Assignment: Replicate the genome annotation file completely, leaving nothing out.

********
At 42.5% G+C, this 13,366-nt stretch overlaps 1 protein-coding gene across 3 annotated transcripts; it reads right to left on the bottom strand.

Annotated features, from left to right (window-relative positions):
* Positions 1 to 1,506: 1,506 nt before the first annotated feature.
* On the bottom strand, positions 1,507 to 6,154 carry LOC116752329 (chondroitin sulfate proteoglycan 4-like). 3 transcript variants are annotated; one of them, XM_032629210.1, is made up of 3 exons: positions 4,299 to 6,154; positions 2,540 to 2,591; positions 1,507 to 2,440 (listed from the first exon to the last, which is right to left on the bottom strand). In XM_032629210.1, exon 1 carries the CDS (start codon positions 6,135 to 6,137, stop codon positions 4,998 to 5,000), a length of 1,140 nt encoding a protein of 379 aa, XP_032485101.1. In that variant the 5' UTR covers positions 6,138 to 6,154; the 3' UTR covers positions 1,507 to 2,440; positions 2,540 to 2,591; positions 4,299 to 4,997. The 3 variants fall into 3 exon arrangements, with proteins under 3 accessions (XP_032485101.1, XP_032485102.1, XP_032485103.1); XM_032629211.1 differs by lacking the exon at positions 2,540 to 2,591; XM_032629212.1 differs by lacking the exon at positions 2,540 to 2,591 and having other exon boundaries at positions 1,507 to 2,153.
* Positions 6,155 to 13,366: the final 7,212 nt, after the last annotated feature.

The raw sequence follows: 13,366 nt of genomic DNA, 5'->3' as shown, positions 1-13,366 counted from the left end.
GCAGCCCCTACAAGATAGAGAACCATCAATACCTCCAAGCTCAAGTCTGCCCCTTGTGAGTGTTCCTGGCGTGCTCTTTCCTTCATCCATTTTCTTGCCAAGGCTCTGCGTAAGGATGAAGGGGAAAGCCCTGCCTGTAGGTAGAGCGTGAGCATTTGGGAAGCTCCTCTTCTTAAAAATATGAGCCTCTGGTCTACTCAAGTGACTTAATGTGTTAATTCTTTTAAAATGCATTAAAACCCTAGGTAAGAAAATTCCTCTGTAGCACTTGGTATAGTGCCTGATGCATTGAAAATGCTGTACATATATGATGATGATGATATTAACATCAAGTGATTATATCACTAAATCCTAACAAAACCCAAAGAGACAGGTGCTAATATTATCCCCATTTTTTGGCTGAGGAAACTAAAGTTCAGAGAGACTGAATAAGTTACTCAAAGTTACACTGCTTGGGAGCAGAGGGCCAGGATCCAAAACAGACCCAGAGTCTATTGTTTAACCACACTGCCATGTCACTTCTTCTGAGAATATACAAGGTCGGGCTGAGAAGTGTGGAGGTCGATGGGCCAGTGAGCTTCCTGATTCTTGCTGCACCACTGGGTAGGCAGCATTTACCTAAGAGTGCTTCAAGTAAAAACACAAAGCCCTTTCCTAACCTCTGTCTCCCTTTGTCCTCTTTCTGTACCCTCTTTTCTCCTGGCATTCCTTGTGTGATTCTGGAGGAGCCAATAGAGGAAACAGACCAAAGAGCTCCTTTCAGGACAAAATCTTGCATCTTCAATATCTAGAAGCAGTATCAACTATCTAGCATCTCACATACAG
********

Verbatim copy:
At 42.5% G+C, this 13,366-nt stretch overlaps 1 protein-coding gene across 3 annotated transcripts; it reads right to left on the bottom strand.

Annotated features, from left to right (window-relative positions):
* Positions 1 to 1,506: 1,506 nt before the first annotated feature.
* On the bottom strand, positions 1,507 to 6,154 carry LOC116752329 (chondroitin sulfate proteoglycan 4-like). 3 transcript variants are annotated; one of them, XM_032629210.1, is made up of 3 exons: positions 4,299 to 6,154; positions 2,540 to 2,591; positions 1,507 to 2,440 (listed from the first exon to the last, which is right to left on the bottom strand). In XM_032629210.1, exon 1 carries the CDS (start codon positions 6,135 to 6,137, stop codon positions 4,998 to 5,000), a length of 1,140 nt encoding a protein of 379 aa, XP_032485101.1. In that variant the 5' UTR covers positions 6,138 to 6,154; the 3' UTR covers positions 1,507 to 2,440; positions 2,540 to 2,591; positions 4,299 to 4,997. The 3 variants fall into 3 exon arrangements, with proteins under 3 accessions (XP_032485101.1, XP_032485102.1, XP_032485103.1); XM_032629211.1 differs by lacking the exon at positions 2,540 to 2,591; XM_032629212.1 differs by lacking the exon at positions 2,540 to 2,591 and having other exon boundaries at positions 1,507 to 2,153.
* Positions 6,155 to 13,366: the final 7,212 nt, after the last annotated feature.

The raw sequence follows: 13,366 nt of genomic DNA, 5'->3' as shown, positions 1-13,366 counted from the left end.
GCAGCCCCTACAAGATAGAGAACCATCAATACCTCCAAGCTCAAGTCTGCCCCTTGTGAGTGTTCCTGGCGTGCTCTTTCCTTCATCCATTTTCTTGCCAAGGCTCTGCGTAAGGATGAAGGGGAAAGCCCTGCCTGTAGGTAGAGCGTGAGCATTTGGGAAGCTCCTCTTCTTAAAAATATGAGCCTCTGGTCTACTCAAGTGACTTAATGTGTTAATTCTTTTAAAATGCATTAAAACCCTAGGTAAGAAAATTCCTCTGTAGCACTTGGTATAGTGCCTGATGCATTGAAAATGCTGTACATATATGATGATGATGATATTAACATCAAGTGATTATATCACTAAATCCTAACAAAACCCAAAGAGACAGGTGCTAATATTATCCCCATTTTTTGGCTGAGGAAACTAAAGTTCAGAGAGACTGAATAAGTTACTCAAAGTTACACTGCTTGGGAGCAGAGGGCCAGGATCCAAAACAGACCCAGAGTCTATTGTTTAACCACACTGCCATGTCACTTCTTCTGAGAATATACAAGGTCGGGCTGAGAAGTGTGGAGGTCGATGGGCCAGTGAGCTTCCTGATTCTTGCTGCACCACTGGGTAGGCAGCATTTACCTAAGAGTGCTTCAAGTAAAAACACAAAGCCCTTTCCTAACCTCTGTCTCCCTTTGTCCTCTTTCTGTACCCTCTTTTCTCCTGGCATTCCTTGTGTGATTCTGGAGGAGCCAATAGAGGAAACAGACCAAAGAGCTCCTTTCAGGACAAAATCTTGCATCTTCAATATCTAGAAGCAGTATCAACTATCTAGCATCTCACATACAG